Light, graceful, and accessible in both words and pictures.

UNDER THE BODHI TREE

A STORY OF THE BUDDHA

The life of Prince Siddhartha Gautama, who became the Buddha, is told in this picture book.

Using simple phrases in a pleasing, steady cadence that flows restfully, author Hopkinson tells the story of the Buddha for young readers. Born Prince Siddhartha Gautama in ancient India, he spent his childhood in his father’s palace in protected luxury, since his father did not want him to experience anything painful or unhappy. But eventually Siddhartha wanted to see what was outside the palace walls, so, yielding to his son’s requests, his father let him visit the city, where he had ordered the mayor to hold a festival. Despite these precautions, Siddhartha wandered off and saw hardship and pain—an experience that left him determined to find a way to set people free from suffering. Hopkinson inserts variations on the phrase “just like you” into the narrative at key moments, thereby connecting the ancient story to the feelings and longings readers may experience—an effective device that makes the story relevant and applicable to today. Illustrator Whitman’s gracious double-page spreads mirror the text, featuring plenty of white space and a soothing, light palette. She often uses white lines, rather than dark, to delineate the pictures, which has the effect of imbuing the illustrations overall with light—enhancing the enlightenment theme of the story.

Light, graceful, and accessible in both words and pictures. (Informational picture book. 5-10)

Pub Date: Sept. 1, 2018

ISBN: 978-1-68364-153-7

Page Count: 32

Publisher: Sounds True

Review Posted Online: July 16, 2018

Kirkus Reviews Issue: Aug. 1, 2018

Did you like this book?

No Comments Yet

A larger-than-life subject is neatly captured in text and images.

THURGOOD

The life journey of the first African American to serve on the United States Supreme Court and the incidents that formed him.

Thurgood Marshall grew up in segregated Baltimore, Maryland, with a family that encouraged him to stand for justice. Despite attending poor schools, he found a way to succeed. His father instilled in him a love of the law and encouraged him to argue like a lawyer during dinner conversations. His success in college meant he could go to law school, but the University of Maryland did not accept African American students. Instead, Marshall went to historically black Howard University, where he was mentored by civil rights lawyer Charles Houston. Marshall’s first major legal case was against the law school that denied him a place, and his success brought him to the attention of the NAACP and ultimately led to his work on the groundbreaking Brown v. Board of Education, which itself led to his appointment to the Supreme Court. This lively narrative serves as an introduction to the life of one of the country’s important civil rights figures. Important facts in Marshall’s life are effectively highlighted in an almost staccato fashion. The bold watercolor-and-collage illustrations, beginning with an enticing cover, capture and enhance the strong tone set by the words.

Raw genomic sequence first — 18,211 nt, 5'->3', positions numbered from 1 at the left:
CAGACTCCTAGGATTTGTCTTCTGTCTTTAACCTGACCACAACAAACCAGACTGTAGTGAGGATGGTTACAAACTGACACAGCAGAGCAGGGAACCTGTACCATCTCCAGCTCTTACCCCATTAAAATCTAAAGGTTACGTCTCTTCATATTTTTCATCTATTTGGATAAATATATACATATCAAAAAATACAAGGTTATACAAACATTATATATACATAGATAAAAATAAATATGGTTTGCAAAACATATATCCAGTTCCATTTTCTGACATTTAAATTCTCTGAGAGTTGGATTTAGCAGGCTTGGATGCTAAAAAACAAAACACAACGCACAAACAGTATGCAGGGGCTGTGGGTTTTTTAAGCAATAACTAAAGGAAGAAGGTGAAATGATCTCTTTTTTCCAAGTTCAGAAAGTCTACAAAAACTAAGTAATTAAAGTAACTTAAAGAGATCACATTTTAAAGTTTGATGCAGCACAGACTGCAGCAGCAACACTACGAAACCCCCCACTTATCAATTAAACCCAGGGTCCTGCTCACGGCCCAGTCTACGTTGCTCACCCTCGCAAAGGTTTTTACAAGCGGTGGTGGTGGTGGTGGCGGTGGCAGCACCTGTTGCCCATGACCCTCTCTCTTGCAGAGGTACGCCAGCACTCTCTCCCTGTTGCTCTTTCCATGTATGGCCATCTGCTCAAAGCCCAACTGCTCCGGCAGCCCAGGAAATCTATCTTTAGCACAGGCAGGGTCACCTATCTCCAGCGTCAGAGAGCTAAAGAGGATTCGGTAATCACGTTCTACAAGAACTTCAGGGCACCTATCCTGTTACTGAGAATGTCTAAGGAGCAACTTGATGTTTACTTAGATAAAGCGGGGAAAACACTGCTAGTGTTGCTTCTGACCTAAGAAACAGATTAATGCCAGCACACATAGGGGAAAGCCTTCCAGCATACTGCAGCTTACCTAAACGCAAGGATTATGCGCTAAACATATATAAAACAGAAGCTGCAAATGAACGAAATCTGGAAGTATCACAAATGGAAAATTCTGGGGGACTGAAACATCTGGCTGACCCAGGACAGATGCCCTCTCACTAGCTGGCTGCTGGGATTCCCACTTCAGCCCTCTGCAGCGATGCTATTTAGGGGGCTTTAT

A larger-than-life subject is neatly captured in text and images. (author’s note, photos) (Picture book/biography. 5-9)

Pub Date: Sept. 3, 2019

ISBN: 978-1-5247-6533-0

Page Count: 40

Publisher: Schwartz & Wade/Random

Review Posted Online: June 10, 2019

Kirkus Reviews Issue: July 1, 2019

Did you like this book?

No Comments Yet

A picture book more than worthy of sharing the shelf with Alan Schroeder and Jerry Pinkney’s Minty (1996) and Carole Boston...

BEFORE SHE WAS HARRIET

A memorable, lyrical reverse-chronological walk through the life of an American icon.

In free verse, Cline-Ransome narrates the life of Harriet Tubman, starting and ending with a train ride Tubman takes as an old woman. “But before wrinkles formed / and her eyes failed,” Tubman could walk tirelessly under a starlit sky. Cline-Ransome then describes the array of roles Tubman played throughout her life, including suffragist, abolitionist, Union spy, and conductor on the Underground Railroad. By framing the story around a literal train ride, the Ransomes juxtapose the privilege of traveling by rail against Harriet’s earlier modes of travel, when she repeatedly ran for her life. Racism still abounds, however, for she rides in a segregated train. While the text introduces readers to the details of Tubman’s life, Ransome’s use of watercolor—such a striking departure from his oil illustrations in many of his other picture books—reveals Tubman’s humanity, determination, drive, and hope. Ransome’s lavishly detailed and expansive double-page spreads situate young readers in each time and place as the text takes them further into the past.

A picture book more than worthy of sharing the shelf with Alan Schroeder and Jerry Pinkney’s Minty (1996) and Carole Boston Weatherford and Kadir Nelson’s Moses (2006). (Picture book/biography. 5-8)

Pub Date: Nov. 7, 2017

ISBN: 978-0-8234-2047-6

Page Count: 32

Publisher: Holiday House

Review Posted Online: Aug. 7, 2017

Kirkus Reviews Issue: Aug. 15, 2017

Did you like this book?

No Comments Yet
more